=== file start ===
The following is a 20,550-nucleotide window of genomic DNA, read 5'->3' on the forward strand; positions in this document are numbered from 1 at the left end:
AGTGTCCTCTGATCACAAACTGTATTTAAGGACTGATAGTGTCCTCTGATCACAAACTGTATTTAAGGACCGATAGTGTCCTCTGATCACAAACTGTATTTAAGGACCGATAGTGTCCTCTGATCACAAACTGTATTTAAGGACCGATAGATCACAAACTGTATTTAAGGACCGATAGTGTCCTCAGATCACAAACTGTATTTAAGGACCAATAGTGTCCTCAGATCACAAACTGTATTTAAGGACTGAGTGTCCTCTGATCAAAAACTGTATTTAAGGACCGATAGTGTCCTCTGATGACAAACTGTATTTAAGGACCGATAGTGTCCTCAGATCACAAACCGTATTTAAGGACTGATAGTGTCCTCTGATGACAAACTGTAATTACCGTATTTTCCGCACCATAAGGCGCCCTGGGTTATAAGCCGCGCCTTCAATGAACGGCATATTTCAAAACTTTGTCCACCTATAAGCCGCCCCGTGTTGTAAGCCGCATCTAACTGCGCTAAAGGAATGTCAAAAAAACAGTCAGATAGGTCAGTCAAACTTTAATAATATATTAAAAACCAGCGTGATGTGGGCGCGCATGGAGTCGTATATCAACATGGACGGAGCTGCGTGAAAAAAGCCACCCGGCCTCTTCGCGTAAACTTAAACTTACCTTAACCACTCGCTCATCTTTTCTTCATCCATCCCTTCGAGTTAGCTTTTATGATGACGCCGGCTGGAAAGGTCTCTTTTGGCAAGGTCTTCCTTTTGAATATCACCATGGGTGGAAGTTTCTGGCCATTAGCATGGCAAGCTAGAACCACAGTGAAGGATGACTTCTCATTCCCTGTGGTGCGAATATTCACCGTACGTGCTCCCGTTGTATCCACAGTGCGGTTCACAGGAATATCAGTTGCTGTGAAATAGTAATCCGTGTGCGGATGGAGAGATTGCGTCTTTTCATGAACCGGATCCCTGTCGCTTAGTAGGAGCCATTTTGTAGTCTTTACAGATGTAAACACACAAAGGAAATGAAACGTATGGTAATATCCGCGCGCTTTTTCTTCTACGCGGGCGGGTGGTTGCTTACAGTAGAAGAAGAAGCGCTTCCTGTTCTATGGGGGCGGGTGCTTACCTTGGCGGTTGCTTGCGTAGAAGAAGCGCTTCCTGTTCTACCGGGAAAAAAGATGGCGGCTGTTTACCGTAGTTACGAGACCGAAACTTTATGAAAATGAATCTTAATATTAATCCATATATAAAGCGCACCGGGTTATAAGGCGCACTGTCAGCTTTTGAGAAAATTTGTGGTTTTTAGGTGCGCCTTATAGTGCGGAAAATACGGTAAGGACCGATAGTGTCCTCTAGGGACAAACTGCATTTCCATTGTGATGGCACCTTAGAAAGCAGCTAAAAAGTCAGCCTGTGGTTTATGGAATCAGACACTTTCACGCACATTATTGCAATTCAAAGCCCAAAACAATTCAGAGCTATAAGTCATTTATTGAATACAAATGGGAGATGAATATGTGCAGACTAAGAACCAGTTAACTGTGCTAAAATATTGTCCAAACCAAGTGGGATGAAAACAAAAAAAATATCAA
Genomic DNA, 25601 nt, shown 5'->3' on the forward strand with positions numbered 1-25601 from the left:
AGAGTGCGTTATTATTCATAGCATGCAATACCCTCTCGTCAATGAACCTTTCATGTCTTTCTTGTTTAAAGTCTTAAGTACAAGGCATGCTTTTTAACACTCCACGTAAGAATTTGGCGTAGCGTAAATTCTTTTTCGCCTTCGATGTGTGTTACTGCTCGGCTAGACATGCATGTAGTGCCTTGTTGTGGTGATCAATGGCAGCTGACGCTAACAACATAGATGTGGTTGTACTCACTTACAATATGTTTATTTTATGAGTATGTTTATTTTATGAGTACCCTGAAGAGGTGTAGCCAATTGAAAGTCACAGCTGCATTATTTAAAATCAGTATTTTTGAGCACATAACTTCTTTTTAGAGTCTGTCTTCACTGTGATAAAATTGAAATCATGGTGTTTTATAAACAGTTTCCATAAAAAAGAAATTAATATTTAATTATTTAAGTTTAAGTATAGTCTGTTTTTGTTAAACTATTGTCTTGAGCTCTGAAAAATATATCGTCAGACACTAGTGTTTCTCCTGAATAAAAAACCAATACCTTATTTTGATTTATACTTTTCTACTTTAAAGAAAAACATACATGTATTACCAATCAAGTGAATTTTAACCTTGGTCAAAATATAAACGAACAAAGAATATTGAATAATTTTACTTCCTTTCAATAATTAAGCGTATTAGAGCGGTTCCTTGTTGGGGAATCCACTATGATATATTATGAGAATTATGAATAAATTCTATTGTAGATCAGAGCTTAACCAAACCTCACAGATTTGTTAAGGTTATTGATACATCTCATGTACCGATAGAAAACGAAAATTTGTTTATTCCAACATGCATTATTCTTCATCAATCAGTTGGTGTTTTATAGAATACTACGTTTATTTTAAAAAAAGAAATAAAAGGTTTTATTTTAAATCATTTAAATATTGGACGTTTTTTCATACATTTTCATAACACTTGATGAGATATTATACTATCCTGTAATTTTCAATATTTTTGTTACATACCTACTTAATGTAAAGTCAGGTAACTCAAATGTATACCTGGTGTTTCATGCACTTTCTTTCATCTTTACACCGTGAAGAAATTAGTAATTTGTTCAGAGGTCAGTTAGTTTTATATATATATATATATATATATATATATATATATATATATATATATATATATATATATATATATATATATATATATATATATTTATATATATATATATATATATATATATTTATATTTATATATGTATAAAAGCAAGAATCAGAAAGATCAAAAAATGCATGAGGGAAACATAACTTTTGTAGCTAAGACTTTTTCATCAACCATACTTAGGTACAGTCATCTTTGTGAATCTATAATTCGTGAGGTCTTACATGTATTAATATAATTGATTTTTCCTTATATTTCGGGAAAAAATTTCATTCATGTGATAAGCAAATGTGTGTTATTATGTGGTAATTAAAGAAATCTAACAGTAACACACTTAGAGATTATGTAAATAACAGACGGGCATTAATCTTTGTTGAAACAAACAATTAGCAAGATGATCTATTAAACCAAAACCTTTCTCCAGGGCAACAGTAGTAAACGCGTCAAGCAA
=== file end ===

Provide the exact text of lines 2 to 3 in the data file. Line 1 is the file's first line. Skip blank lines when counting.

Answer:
AGTGTCCTCTGATCACAAACTGTATTTAAGGACTGATAGTGTCCTCTGATCACAAACTGTATTTAAGGACCGATAGTGTCCTCTGATCACAAACTGTATTTAAGGACCGATAGTGTCCTCTGATCACAAACTGTATTTAAGGACCGATAGATCACAAACTGTATTTAAGGACCGATAGTGTCCTCAGATCACAAACTGTATTTAAGGACCAATAGTGTCCTCAGATCACAAACTGTATTTAAGGACTGAGTGTCCTCTGATCAAAAACTGTATTTAAGGACCGATAGTGTCCTCTGATGACAAACTGTATTTAAGGACCGATAGTGTCCTCAGATCACAAACCGTATTTAAGGACTGATAGTGTCCTCTGATGACAAACTGTAATTACCGTATTTTCCGCACCATAAGGCGCCCTGGGTTATAAGCCGCGCCTTCAATGAACGGCATATTTCAAAACTTTGTCCACCTATAAGCCGCCCCGTGTTGTAAGCCGCATCTAACTGCGCTAAAGGAATGTCAAAAAAACAGTCAGATAGGTCAGTCAAACTTTAATAATATATTAAAAACCAGCGTGATGTGGGCGCGCATGGAGTCGTATATCAACATGGACGGAGCTGCGTGAAAAAAGCCACCCGGCCTCTTCGCGTAAACTTAAACTTACCTTAACCACTCGCTCATCTTTTCTTCATCCATCCCTTCGAGTTAGCTTTTATGATGACGCCGGCTGGAAAGGTCTCTTTTGGCAAGGTCTTCCTTTTGAATATCACCATGGGTGGAAGTTTCTGGCCATTAGCATGGCAAGCTAGAACCACAGTGAAGGATGACTTCTCATTCCCTGTGGTGCGAATATTCACCGTACGTGCTCCCGTTGTATCCACAGTGCGGTTCACAGGAATATCAGTTGCTGTGAAATAGTAATCCGTGTGCGGATGGAGAGATTGCGTCTTTTCATGAACCGGATCCCTGTCGCTTAGTAGGAGCCATTTTGTAGTCTTTACAGATGTAAACACACAAAGGAAATGAAACGTATGGTAATATCCGCGCGCTTTTTCTTCTACGCGGGCGGGTGGTTGCTTACAGTAGAAGAAGAAGCGCTTCCTGTTCTATGGGGGCGGGTGCTTACCTTGGCGGTTGCTTGCGTAGAAGAAGCGCTTCCTGTTCTACCGGGAAAAAAGATGGCGGCTGTTTACCGTAGTTACGAGACCGAAACTTTATGAAAATGAATCTTAATATTAATCCATATATAAAGCGCACCGGGTTATAAGGCGCACTGTCAGCTTTTGAGAAAATTTGTGGTTTTTAGGTGCGCCTTATAGTGCGGAAAATACGGTAAGGACCGATAGTGTCCTCTAGGGACAAACTGCATTTCCATTGTGATGGCACCTTAGAAAGCAGCTAAAAAGTCAGCCTGTGGTTTATGGAATCAGACACTTTCACGCACATTATTGCAATTCAAAGCCCAAAACAATTCAGAGCTATAAGTCATTTATTGAATACAAATGGGAGATGAATATGTGCAGACTAAGAACCAGTTAACTGTGCTAAAATATTGTCCAAACCAAGTGGGATGAAAACAAAAAAAATATCAA
Genomic DNA, 25601 nt, shown 5'->3' on the forward strand with positions numbered 1-25601 from the left: